Category Archives: Astronomy

Two Days Out & Counting

Tomorrow we attempt to divine the future from weather maps and scientific models of cloud cover.

Today we enjoyed Kansas City, with a visit to the wonderful World War I Museum…

…and a Royals game at Kauffman Stadium.

Look at that “clear and a million” sky! All day long!

Tomorrow it starts to go to hell (i.e., return to normal, partially to mostly cloudy, muggy, hot, convective, pop-up thunderstorms and fronts) and stays that way for the next several days.

As we knew going into this, Monday’s results are going to need a little bit of luck.

Two days out and counting…

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Three Days Out & Counting

This would be fantastic weather on Monday:

This, not so much, although very pretty:

This was a very cool place to visit, even worth the 3.5 hour drive each way from Kansas City:

Much more about it, of course, when I’ve got a few minutes to breathe. Which won’t be this weekend, I expect.

Interesting to note that even in Hutchison, KS, over 200 miles from Monday’s path of totality, and every ten to fifteen miles all the way there and back on the interstate highways, were electronic signs (the kind used in LA to warn of a freeway accident, closure, or Amber Alert) flashing, “Solar eclipse August 21st – Expect additional traffic.”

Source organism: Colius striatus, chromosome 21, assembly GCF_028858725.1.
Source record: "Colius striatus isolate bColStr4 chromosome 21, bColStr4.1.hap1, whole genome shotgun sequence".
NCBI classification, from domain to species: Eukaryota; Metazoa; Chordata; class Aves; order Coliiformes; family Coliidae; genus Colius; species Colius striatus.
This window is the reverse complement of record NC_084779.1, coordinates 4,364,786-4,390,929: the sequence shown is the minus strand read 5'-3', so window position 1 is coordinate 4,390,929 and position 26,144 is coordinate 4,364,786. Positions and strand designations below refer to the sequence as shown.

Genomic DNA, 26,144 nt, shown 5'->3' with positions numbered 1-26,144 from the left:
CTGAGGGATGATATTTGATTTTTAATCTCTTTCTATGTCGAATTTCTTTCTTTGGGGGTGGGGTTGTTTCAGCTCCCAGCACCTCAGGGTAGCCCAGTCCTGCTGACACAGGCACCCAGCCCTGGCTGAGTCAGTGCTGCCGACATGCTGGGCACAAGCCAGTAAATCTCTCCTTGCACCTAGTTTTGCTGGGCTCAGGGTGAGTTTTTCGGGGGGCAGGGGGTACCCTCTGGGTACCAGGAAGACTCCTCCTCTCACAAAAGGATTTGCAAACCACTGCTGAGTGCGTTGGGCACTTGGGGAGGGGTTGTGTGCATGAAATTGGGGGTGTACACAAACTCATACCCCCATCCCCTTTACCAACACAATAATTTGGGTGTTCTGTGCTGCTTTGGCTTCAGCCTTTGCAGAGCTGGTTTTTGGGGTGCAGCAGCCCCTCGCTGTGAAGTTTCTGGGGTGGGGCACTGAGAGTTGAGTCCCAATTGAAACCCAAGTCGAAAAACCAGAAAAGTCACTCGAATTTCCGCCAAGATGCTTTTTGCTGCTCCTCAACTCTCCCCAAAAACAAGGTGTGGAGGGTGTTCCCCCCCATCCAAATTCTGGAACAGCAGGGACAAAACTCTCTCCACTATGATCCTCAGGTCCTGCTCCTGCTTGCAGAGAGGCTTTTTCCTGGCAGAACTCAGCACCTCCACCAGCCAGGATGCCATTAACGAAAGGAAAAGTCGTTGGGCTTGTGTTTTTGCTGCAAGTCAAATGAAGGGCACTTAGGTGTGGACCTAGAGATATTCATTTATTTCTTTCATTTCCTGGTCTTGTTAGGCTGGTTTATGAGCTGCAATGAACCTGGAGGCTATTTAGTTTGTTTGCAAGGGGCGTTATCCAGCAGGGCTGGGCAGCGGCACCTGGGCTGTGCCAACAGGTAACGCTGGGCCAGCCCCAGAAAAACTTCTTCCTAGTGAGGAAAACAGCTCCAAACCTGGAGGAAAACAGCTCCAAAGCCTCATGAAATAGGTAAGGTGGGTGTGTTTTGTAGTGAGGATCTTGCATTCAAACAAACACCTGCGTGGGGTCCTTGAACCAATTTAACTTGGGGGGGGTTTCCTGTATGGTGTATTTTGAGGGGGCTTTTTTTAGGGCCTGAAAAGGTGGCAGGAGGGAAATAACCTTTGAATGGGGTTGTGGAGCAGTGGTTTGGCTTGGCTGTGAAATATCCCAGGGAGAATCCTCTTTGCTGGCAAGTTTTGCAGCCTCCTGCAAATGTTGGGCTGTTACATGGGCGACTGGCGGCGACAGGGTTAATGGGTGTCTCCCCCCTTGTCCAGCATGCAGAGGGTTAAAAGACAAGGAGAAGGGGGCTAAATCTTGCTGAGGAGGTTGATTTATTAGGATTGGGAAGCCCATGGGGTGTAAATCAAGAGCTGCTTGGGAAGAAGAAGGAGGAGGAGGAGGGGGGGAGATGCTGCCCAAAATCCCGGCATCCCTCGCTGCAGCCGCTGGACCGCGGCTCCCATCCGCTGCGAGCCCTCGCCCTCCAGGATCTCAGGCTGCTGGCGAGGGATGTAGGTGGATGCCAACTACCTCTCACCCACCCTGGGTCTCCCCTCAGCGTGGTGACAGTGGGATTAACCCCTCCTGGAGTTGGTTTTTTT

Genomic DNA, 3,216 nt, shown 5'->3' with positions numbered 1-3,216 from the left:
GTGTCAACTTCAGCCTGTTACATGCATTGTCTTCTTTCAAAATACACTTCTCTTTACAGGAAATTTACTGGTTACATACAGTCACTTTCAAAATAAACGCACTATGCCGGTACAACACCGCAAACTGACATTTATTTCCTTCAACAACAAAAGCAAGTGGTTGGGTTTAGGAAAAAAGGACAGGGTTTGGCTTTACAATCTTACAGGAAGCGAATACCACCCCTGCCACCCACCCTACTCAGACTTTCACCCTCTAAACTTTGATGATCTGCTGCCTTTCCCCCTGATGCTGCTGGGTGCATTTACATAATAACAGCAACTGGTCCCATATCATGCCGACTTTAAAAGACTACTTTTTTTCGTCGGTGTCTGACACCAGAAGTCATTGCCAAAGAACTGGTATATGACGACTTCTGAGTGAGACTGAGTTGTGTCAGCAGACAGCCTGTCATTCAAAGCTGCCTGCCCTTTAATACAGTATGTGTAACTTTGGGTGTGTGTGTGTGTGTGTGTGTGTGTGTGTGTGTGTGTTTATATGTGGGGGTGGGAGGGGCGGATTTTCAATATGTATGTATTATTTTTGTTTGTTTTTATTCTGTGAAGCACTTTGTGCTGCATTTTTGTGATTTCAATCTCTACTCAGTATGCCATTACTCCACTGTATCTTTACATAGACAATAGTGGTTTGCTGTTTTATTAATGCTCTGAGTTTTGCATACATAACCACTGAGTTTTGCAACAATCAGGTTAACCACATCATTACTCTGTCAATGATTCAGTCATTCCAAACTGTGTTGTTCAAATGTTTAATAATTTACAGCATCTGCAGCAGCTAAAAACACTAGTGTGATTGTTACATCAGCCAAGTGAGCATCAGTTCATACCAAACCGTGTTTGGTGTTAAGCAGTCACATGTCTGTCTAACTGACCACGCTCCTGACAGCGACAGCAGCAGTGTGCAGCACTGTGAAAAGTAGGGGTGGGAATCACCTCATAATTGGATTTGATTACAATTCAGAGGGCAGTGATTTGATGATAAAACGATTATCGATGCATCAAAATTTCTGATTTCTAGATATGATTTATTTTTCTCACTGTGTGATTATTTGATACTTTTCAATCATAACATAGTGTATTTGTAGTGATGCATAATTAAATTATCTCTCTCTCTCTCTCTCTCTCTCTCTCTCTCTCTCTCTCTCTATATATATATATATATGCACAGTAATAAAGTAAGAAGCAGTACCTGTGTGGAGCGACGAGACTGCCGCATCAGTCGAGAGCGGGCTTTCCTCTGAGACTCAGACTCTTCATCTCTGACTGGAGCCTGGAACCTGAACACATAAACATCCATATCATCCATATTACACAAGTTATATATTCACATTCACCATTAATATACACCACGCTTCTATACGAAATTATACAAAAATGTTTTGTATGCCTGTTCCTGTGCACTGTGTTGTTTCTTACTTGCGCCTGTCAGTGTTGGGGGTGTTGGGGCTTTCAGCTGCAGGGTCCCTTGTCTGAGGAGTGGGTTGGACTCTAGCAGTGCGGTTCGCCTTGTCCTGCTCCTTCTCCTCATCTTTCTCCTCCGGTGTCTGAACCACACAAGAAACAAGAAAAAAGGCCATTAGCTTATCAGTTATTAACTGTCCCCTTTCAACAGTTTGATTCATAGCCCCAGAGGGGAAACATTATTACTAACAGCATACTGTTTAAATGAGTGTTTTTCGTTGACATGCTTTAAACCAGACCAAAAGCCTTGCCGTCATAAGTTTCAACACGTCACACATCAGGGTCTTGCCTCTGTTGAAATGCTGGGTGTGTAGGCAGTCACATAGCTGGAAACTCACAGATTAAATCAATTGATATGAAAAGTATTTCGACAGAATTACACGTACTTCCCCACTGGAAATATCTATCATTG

I’m not surprised to see that here, in or near the path of totality. But 200 miles away??!

Three days out and counting…

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Four Days Out & Counting

Today we traveled, tonight we’re in Kansas City. It’s been a long day, despite the fact that the flights went as smoothly as any we’ve had in years. Even the baby we sat next to on the Las Vegas to Kansas City route was quiet and well-behaved.

On the one hand I was surprised to see that the eclipse doesn’t seem to be a huge deal here at first glance. The woman who checked us into the hotel barely seemed to know what we were talking about when she asked the obligatory, “So, what brings you to town?” question. The manager at the restaurant knew about it and was thinking of maybe going outside to watch it (they’re in the path of totality, but only for about twenty seconds) but maybe not.


On the other hand, I could hear other people on the plane talking about it and trying to get people interested and give them some good advice about watching it. So there are signs that my people are starting to invade the region.

Four days out and counting…

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Five Days Out & Counting